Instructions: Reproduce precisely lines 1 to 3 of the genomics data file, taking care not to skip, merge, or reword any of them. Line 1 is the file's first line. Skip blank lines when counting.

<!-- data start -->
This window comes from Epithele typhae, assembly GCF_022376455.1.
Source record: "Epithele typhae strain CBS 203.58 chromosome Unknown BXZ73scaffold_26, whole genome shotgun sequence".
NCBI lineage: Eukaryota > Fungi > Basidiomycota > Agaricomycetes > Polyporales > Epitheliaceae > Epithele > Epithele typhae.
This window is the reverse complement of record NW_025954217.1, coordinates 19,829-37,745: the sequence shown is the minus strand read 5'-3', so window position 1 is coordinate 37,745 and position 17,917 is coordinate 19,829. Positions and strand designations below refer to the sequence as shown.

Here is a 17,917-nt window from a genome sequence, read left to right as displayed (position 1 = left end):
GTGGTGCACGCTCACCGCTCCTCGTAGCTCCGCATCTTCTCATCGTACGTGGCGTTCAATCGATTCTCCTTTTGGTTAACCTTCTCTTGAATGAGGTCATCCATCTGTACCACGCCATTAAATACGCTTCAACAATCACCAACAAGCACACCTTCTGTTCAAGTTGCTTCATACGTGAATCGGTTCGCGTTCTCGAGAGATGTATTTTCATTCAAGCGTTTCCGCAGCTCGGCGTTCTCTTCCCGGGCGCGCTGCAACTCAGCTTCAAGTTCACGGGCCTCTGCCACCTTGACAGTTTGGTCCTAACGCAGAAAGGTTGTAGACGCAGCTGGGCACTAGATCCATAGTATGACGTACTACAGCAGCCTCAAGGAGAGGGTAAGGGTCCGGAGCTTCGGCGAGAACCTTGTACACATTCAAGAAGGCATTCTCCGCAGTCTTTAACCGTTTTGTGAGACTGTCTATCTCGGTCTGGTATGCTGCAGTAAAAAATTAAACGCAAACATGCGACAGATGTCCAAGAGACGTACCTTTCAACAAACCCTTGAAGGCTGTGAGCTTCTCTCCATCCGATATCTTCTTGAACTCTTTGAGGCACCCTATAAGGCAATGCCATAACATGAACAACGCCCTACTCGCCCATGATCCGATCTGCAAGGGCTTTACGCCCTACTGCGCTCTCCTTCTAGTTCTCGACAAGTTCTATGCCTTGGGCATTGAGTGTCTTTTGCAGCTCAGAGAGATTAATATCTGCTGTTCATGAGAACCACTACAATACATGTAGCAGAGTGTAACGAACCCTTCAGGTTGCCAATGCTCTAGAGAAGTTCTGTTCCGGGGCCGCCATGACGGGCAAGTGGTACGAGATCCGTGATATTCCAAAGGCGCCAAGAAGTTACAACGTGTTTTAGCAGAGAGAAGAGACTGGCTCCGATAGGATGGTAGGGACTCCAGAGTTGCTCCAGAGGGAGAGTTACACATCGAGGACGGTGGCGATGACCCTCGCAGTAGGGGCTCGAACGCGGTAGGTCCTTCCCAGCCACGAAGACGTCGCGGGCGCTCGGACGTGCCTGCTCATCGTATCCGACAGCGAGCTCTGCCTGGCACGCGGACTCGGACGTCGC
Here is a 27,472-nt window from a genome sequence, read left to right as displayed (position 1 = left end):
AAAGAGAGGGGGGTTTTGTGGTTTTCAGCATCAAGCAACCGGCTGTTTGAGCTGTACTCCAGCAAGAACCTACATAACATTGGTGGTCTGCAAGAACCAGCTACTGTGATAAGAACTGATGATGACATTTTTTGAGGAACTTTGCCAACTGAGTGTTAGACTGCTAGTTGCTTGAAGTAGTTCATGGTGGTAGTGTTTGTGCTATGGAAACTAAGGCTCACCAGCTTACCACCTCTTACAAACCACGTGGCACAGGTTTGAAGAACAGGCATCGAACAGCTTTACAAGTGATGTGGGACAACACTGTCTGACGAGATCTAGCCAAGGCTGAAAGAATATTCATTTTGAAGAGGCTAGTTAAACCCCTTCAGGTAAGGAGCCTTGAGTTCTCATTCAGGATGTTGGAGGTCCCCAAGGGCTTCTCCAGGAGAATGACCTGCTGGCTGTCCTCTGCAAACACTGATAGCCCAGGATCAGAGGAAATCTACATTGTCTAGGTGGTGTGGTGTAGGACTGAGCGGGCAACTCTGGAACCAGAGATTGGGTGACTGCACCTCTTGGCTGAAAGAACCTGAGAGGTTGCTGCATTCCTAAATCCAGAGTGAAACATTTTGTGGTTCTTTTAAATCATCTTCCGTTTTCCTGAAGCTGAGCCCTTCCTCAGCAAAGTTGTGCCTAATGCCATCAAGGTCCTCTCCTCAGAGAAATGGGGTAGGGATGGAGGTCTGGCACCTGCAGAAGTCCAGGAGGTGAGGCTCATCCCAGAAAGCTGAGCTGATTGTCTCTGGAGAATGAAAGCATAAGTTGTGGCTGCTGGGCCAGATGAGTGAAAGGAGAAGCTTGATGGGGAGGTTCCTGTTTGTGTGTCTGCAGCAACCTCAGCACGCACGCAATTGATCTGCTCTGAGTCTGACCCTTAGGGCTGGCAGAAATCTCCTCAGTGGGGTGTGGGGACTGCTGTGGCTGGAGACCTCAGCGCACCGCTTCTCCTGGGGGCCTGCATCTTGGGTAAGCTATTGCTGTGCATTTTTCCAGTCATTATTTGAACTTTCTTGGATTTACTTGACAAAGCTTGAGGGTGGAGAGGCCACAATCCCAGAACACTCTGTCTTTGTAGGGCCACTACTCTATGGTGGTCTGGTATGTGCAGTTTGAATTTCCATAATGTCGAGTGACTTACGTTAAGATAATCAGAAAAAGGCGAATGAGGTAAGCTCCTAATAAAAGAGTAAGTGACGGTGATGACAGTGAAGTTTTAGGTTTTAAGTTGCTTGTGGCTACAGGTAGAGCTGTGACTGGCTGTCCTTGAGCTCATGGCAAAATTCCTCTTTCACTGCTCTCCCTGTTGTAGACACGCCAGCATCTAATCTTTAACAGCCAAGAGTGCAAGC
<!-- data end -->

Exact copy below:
This window comes from Epithele typhae, assembly GCF_022376455.1.
Source record: "Epithele typhae strain CBS 203.58 chromosome Unknown BXZ73scaffold_26, whole genome shotgun sequence".
NCBI lineage: Eukaryota > Fungi > Basidiomycota > Agaricomycetes > Polyporales > Epitheliaceae > Epithele > Epithele typhae.